A refurbishment of the ground floor at Manchester’s Arkwright House included Diespeker’s resin terrazzo for tabletops and the concierge desk.
The Grade II listed building has been refurbished over several years with the first, £16m refurbishment completed in 2017. Diespeker became involved with the most recent £1m upgrade to the building’s reception area, which also aimed to improve links between the building and the gardens.
The works included reconfiguring the reception area to create new features: a business lounge, concierge desk and collaborative workspace. The area connects the building with Parsonage Gardens offering an outdoor space for the use of tenants and their visitors.
Diespeker supplied and fabricated resin terrazzo from our standard range for the concierge desk, workspace tables and tea bars. The terrazzo TE007 was specified to match visuals received from the architects.
Our client was experienced shopfitter Nationwide Retail Solutions from Warrington, who undertook all the joinery work, with Diespeker specified by the main contractor.
The result was a stunning compact concierge desk with curved terrazzo top and screen, and a base made by Nationwide Retail Solutions using MDF and timber, with mouldings sprayed to look like brass, individually glued on.
In addition, three separate terrazzo pieces were supplied for the tea bar and joined on site. Features included two holes cut into the terrazzo for the main worktop, one for a bin chute, the other a water trap with a swan neck tap integrated for the coffee making facility. A practical area for the condiments tray was cut into the terrazzo. The final terrazzo element was a table top for the collaborative workspace, with rounded edges. All terrazzo pieces were given a final polish on site.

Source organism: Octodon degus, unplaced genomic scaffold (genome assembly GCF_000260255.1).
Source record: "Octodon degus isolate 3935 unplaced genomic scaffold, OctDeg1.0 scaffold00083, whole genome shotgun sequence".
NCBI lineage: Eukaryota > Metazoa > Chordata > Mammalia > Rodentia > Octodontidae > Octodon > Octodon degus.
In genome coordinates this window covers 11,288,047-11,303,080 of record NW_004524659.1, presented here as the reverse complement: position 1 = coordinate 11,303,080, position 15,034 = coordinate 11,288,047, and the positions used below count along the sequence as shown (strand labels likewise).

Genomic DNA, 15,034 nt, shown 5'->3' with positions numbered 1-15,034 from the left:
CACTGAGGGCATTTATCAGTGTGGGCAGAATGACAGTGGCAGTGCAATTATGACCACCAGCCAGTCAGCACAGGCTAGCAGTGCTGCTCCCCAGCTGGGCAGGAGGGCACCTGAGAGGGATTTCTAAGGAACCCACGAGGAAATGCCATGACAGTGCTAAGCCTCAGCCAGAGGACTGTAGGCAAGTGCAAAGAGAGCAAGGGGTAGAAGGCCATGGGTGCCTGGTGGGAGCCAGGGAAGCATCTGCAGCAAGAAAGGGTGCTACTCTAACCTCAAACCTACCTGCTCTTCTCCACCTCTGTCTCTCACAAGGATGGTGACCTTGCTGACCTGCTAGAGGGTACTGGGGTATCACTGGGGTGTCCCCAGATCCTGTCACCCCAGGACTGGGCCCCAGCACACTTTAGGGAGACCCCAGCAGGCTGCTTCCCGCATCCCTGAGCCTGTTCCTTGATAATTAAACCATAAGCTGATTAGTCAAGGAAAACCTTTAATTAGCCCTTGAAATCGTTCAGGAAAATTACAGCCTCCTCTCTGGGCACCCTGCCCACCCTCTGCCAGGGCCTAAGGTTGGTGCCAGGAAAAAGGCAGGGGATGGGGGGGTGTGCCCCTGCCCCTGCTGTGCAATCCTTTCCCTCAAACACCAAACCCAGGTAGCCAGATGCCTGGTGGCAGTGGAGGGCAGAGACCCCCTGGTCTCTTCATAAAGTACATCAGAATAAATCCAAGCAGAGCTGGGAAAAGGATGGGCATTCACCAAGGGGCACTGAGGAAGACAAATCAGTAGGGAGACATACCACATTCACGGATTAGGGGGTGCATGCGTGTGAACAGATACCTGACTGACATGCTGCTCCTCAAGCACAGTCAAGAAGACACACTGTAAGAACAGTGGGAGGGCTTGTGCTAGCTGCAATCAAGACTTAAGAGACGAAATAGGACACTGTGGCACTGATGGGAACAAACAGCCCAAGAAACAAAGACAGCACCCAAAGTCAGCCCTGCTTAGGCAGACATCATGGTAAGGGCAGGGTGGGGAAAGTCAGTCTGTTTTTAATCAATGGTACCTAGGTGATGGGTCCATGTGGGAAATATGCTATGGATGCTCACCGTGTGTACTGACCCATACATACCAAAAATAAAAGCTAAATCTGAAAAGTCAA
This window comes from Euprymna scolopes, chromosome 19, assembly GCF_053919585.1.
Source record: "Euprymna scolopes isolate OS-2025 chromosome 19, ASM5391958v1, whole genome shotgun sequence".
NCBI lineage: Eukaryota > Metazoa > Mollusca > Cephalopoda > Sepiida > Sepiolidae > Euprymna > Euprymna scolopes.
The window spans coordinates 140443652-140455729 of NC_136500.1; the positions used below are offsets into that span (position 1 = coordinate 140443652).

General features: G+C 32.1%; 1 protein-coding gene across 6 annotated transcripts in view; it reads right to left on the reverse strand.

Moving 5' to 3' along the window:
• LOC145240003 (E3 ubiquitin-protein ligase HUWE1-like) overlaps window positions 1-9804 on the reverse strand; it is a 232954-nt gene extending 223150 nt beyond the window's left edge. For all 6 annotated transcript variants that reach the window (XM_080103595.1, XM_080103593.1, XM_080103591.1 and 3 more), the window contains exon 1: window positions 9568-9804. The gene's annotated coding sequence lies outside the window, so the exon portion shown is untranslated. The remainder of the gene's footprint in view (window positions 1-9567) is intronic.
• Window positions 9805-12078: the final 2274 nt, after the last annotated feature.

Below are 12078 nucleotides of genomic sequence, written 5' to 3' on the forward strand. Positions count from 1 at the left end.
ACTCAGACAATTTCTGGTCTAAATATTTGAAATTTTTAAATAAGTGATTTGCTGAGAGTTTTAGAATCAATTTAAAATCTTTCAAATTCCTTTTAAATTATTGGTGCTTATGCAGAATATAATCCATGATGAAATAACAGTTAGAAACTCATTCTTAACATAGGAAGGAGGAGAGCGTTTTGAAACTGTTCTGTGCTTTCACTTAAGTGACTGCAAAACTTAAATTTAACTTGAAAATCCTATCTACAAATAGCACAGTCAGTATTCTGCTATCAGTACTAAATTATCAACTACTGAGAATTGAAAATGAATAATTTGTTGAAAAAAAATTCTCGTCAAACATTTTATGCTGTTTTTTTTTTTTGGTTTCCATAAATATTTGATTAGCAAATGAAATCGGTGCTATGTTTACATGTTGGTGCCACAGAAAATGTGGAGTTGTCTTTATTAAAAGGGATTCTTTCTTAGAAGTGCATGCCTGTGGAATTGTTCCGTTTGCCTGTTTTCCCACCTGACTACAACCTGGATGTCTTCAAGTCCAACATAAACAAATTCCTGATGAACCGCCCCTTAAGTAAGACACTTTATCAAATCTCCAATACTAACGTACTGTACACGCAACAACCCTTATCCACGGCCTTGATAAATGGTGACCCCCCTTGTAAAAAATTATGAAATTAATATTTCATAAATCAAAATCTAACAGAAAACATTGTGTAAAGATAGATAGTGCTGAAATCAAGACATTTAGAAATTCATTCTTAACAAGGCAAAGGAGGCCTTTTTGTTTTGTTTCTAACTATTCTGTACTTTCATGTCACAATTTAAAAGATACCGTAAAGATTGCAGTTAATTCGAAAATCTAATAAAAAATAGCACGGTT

Leeroy Vanderwesthuizen, Contracts Manager for National Retail Solutions said: “Diespeker’s part in the refurbishment went brilliantly, and deadlines were all met.”
Arkwright House is a Grade-II listed building designed by architects Harry S. Fairhurst and completed in 1937. It was originally home to the English Sewing Cotton Company and became the North West Command Post of Government during World War Two, when an office and sleeping quarters were assigned for Winston Churchill’s use during his visits.
Image credit: Leeroy – Nationwide Retail Solutions Limited